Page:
Operation PUSH founder Jesse L. Jackson said yesterday the athletes defending the Nike Inc. sportswear company against a black consumer boycott are victims of "race manipulation" and should "use their leverage" as spokesmen for the product to win concessions from the manufacturer.
During a meeting with reporters, Jackson spoke at length about Chicago-based Operation PUSH's decision to call for a Nike boycott after negotiations on affirmative action and investment matters fell apart last week. Since the boycott was announced, leading sports figures, including Georgetown basketball coach John Thompson and Chicago Bulls star Michael Jordan, both employed by Nike, have defended the company's commitment to minority investment.
Jackson charged that Nike has turned the negotiation into an attack on Operation PUSH and its motives. PUSH (People United to Serve Humanity) has previously sponsored boycotts to win minority participation "covenants" from companies such as Coca-Cola and Burger King.
Jackson said Thompson, Jordan, filmmaker Spike Lee and baseball-football star Bo Jackson, who all have lucrative endorsement contracts with Nike, are not the ones who should be responding to the PUSH complaints.
"Athletes can speak for the shoes, because they wear them," Jesse Jackson said. "That's what gives them legitimacy. They cannot speak for the corporate policy because they're not a part of that. So to ask them to speak for the corporate policy is . . . kind of race manipulation."
Thompson, who serves on a Nike coach's advisory board and earns $200,000 a year from the company, said yesterday that he respects both Jackson and Nike chairman Philip H. Knight and is attempting to arrange a meeting between the two.
Knight has described the dispute as "a fight between Nike and PUSH," not between Nike and the black community.
"It's a little senseless to try to take a side, as much as you want to bring two people together for a sensible conversation," Thompson said. "It's irrelevant what side you're on. Sometimes it's good for two people to kind of say, 'Hello, oh you're the guy I'm fussing with.' "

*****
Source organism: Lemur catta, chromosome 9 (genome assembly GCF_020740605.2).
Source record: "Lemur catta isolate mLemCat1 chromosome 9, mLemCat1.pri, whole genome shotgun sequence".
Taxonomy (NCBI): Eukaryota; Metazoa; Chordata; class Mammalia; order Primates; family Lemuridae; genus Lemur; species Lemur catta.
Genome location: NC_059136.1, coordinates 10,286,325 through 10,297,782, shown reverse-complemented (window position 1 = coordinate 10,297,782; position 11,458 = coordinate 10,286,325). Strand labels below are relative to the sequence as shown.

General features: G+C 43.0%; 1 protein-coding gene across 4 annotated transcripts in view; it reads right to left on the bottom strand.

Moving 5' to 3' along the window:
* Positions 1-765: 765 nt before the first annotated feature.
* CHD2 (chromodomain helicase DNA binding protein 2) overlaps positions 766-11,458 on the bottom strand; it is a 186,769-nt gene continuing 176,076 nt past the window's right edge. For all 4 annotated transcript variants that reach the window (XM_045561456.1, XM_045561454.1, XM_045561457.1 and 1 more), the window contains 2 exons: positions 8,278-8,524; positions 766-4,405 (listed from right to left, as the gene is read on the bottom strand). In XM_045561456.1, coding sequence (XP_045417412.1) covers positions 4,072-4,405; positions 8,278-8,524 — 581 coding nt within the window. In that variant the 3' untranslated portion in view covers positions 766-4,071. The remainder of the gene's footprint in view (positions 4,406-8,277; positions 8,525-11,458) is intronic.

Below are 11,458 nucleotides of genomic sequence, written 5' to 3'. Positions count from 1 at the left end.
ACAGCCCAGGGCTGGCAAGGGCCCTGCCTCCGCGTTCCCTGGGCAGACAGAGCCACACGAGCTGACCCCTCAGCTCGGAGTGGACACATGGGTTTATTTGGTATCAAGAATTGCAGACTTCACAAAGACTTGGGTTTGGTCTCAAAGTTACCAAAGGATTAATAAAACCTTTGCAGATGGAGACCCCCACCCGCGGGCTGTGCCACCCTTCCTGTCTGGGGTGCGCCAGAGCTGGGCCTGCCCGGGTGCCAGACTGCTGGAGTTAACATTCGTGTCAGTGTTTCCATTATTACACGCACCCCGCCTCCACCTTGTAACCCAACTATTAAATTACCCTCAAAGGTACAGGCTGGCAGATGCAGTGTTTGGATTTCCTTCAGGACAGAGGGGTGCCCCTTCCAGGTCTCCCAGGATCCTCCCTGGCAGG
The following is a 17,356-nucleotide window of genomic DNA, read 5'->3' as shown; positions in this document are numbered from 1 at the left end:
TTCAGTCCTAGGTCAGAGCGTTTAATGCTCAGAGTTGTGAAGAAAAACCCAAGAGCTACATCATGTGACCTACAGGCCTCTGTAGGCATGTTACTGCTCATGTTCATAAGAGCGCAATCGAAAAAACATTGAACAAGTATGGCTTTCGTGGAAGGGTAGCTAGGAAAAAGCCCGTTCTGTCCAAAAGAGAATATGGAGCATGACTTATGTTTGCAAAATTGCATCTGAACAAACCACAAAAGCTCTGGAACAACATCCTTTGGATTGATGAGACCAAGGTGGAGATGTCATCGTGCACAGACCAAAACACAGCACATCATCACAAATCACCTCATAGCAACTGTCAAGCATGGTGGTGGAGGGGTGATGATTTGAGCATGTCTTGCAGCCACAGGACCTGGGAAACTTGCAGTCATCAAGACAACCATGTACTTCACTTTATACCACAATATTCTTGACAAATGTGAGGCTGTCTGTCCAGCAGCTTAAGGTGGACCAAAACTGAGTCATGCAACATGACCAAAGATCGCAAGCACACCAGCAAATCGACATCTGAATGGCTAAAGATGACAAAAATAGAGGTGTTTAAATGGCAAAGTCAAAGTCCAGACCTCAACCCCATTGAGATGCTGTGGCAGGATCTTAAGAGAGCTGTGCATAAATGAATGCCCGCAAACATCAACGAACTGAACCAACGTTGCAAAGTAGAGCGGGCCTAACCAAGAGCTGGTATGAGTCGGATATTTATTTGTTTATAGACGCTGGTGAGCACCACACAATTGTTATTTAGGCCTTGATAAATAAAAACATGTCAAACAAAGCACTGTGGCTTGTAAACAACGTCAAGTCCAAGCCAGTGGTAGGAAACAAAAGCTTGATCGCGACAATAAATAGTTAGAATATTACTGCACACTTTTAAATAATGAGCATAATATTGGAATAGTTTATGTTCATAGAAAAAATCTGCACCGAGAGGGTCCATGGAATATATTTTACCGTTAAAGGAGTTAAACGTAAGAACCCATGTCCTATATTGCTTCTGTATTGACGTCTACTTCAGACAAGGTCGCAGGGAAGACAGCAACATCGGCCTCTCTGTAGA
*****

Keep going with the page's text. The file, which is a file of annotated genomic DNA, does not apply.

Jackson said Nike has no black directors on its board, does no business with black-owned advertising agencies and deposits no money in black-owned banks. He also said the firm would not reveal whether it has any financial interests in South Africa.
Nike officials have said it already devotes 75 percent of its charity spending to "minority-oriented" projects and that 14.4 percent of its workforce is minority. After learning that Reebok International Ltd. -- Nike's prime competitor -- had purchased a $6,000 ad in PUSH's magazine last month, the Oregon company broke off negotiations and turned the tables, asking PUSH to provide details of its financial backing and supporters.
"Bo knows baseball and Bo knows football . . . ," Jackson said, paraphrasing a well-known Nike advertising campaign. "Bo knows business too. And Bo knows decision-making. But in Nike's structure Bo has not been able to penetrate that wall."
Jesse Jackson said he has talked to Lee and Thompson about his concerns and they have agreed to make inquiries about Nike's minority investment policies. He said Thompson should be placed on Nike's board. Thompson, who attended Nike's last board of directors meeting and said he has had considerable input into the company's workings, disagreed.
"I think it's Nike's right to determine that," he said. "Nobody's going to tell me what to do at Georgetown -- black or white."